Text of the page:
Pusher’s mounting location prevents the pooling of the turbo’s return oi, which is an issue on some other options. This drain accomplishes that through its higher mounting location. The drain fitting’s location is above the normal oil level which allows the oil to freely drain into the pan without obstruction. To make this connection, we had to grind down the webbing on the case and mark the location of where we will drill and tap.
Removal of the lower engine oil pan, so the debris from drilling and tapping can be cleaned out is key here. We then drilled and tapped the previously marked location using the supplied drill and tap. Once it was done, we thoroughly cleaned the pan and the surrounding area and replaced the assembly onto the engine. With the adapter now installed, we ran our drain hose from the pan to the turbo pedestal.
At this point, things started to get exciting. We installed the turbocharger to its new home on the pedestal where we loosely fastened it and made our oil feed connection. We removed the factory pipe coming from the passenger-side cylinder head to the factory turbo, to make for an easy installation of our new intermediate exhaust pipe.
With the V-band connections at the factory turbo and new turbo loosely fastened, we then reinstalled the factory pipe. After that, we tightened the remaining connections in the sequence recommended by Pusher. After the intermediate pipe was tight, we then installed the new two-piece downpipe from the turbo to the existing exhaust.
After a quick clearance check on the new exhaust setup, we used zip ties to hold back a few harnesses for extra clearance. Since this turbo system’s placement of the new atmospheric turbo is directly where the factory airbox once was, we took the provided battery tray and battery and attached them to the fender support structure.
With the battery secure, we made our power and ground connections. The provided battery is smaller in physical size but provides more power than the physically larger battery it is replacing. We then reinstalled the Pusher intake manifold and secured the dipstick.
To connect the factory turbo to the new turbo on the cold side charge tube, we used the provided 4-inch to 3-1/2-inch coupler and its 4-inch T-bolt clamp. On the intermediate charge pipe, since it’s a V-band connection, we installed the rubber O-ring before mating the turbos. Next, we reconnected the intercooler to the intake manifold using the existing hardware.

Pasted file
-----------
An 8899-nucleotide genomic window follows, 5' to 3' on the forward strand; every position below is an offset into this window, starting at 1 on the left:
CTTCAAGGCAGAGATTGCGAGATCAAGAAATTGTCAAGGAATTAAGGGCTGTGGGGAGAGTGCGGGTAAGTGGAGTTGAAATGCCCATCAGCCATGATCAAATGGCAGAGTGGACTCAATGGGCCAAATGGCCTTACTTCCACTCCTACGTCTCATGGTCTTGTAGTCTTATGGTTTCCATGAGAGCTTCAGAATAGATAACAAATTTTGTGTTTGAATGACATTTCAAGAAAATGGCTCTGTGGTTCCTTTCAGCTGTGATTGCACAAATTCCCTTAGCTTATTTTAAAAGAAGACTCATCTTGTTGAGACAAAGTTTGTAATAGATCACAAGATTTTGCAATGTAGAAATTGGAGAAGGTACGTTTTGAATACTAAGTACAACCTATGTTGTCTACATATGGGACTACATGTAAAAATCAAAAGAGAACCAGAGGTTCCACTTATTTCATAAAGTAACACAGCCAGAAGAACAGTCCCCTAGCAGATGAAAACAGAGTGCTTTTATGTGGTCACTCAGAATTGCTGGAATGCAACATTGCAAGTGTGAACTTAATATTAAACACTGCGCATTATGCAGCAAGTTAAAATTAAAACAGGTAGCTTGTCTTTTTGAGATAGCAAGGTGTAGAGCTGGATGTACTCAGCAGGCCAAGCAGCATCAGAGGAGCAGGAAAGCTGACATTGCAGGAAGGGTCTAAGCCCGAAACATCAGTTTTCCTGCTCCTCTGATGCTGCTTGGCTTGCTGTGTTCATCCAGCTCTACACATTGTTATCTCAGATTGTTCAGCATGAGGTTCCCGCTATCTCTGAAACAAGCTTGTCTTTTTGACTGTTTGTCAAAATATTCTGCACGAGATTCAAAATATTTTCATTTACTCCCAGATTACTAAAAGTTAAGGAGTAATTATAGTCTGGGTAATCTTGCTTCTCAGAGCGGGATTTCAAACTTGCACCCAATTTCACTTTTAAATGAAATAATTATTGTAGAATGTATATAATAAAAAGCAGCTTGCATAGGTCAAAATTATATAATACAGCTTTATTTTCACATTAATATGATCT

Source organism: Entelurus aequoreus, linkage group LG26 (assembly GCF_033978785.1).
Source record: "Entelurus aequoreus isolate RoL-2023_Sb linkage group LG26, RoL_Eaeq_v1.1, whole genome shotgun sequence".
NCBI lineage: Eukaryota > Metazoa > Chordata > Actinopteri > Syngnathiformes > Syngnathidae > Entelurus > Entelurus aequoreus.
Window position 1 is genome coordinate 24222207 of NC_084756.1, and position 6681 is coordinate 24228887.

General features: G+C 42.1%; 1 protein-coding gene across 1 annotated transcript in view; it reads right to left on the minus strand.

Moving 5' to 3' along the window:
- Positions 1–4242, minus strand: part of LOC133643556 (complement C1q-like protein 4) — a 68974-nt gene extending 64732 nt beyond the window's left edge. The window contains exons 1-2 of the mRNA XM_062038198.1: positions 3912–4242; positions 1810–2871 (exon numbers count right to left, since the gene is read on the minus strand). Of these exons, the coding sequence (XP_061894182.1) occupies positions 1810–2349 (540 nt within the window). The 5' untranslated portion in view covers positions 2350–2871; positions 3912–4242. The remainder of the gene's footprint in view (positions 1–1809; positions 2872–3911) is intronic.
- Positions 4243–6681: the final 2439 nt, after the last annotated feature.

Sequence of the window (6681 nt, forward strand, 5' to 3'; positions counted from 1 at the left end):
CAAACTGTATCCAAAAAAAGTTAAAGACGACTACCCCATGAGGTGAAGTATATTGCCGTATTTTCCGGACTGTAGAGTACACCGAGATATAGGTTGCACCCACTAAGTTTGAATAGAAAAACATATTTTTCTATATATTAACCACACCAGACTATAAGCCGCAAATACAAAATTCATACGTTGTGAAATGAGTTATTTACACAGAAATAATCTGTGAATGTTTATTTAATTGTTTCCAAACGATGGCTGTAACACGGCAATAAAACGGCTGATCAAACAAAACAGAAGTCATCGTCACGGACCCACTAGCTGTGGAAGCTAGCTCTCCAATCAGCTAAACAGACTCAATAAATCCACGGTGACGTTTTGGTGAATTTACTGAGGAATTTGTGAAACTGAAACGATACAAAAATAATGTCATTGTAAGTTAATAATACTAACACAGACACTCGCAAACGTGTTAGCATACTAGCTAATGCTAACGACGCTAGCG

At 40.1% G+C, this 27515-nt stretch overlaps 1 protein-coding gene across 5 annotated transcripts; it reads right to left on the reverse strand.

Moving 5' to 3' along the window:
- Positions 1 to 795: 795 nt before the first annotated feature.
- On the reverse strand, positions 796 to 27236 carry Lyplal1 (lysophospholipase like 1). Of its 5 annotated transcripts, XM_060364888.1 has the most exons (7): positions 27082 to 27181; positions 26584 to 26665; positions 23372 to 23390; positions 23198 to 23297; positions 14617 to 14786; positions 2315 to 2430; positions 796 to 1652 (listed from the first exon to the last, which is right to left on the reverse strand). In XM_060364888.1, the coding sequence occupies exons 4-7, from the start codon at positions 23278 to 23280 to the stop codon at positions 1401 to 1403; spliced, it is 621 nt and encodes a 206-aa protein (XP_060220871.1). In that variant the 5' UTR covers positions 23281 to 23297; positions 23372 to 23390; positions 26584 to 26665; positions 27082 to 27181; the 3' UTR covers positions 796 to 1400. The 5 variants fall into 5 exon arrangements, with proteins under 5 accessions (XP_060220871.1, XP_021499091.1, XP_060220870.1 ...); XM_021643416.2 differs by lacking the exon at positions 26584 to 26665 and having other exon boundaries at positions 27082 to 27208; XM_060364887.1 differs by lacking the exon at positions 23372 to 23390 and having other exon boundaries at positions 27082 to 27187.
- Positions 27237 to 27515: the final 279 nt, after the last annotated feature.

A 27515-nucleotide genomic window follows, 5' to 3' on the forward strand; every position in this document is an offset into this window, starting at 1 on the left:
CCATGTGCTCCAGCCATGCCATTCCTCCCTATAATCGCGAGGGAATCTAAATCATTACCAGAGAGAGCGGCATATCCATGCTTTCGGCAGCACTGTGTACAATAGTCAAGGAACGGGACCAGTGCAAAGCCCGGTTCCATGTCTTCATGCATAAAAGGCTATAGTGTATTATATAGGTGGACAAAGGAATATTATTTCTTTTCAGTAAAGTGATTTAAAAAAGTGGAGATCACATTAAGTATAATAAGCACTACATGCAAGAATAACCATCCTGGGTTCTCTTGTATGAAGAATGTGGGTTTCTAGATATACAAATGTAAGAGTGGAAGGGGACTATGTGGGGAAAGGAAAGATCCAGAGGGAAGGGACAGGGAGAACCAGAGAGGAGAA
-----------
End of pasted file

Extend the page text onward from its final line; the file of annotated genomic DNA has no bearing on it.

To finish this project off, all that remained was the installation of the 90-degree intake tube, the new air filter, and the reinstallation of the mass-airflow sensor onto the front side of the new turbocharger. After we checked over all of our connections, we refilled the coolant system and filled the engine with oil for our first start. Once the truck was running, we checked everywhere for leaks to make sure all is good.
Clark and I both own and have experience driving trucks with compound turbo systems, but these Fords are a new animal. We weren’t sure what to expect compared to our Cummins-powered machines, but we were intrigued by knowing how great the RAMs reacted to more air. In fact, I used Pusher’s Cummins compound turbo system on my truck and I couldn’t be happier.
After the installation, we immediately hit the road to check for leaks and get a feel for it. Clark’s initial thoughts, after the smile wore off his face, were good ones. “So far, I am beyond happy with how the truck is reacting to its new parts. Just in the first few miles, I can tell that the truck pulls way harder,” he said. “The whistle that the atmospheric turbo makes is like music to my ears.”
After a few weeks of driving, Clark has noted nothing but good results, even after hundreds of miles. This system exceeded all of our expectations and even after experiencing the Cummins kit, Pusher continues to raise the bar, in our eyes. We’re noticing improved fuel mileage, lower exhaust temperatures, and a better overall driving experience — just as advertised.
If you have a diesel truck and you’re looking to improve its efficiency, look no further than Pusher Intakes. To find out what all they offer and what fits your ride, be sure and check out the website here. For more parts reviews, installs, truck features, and event coverage, stay tuned right here at Diesel Army.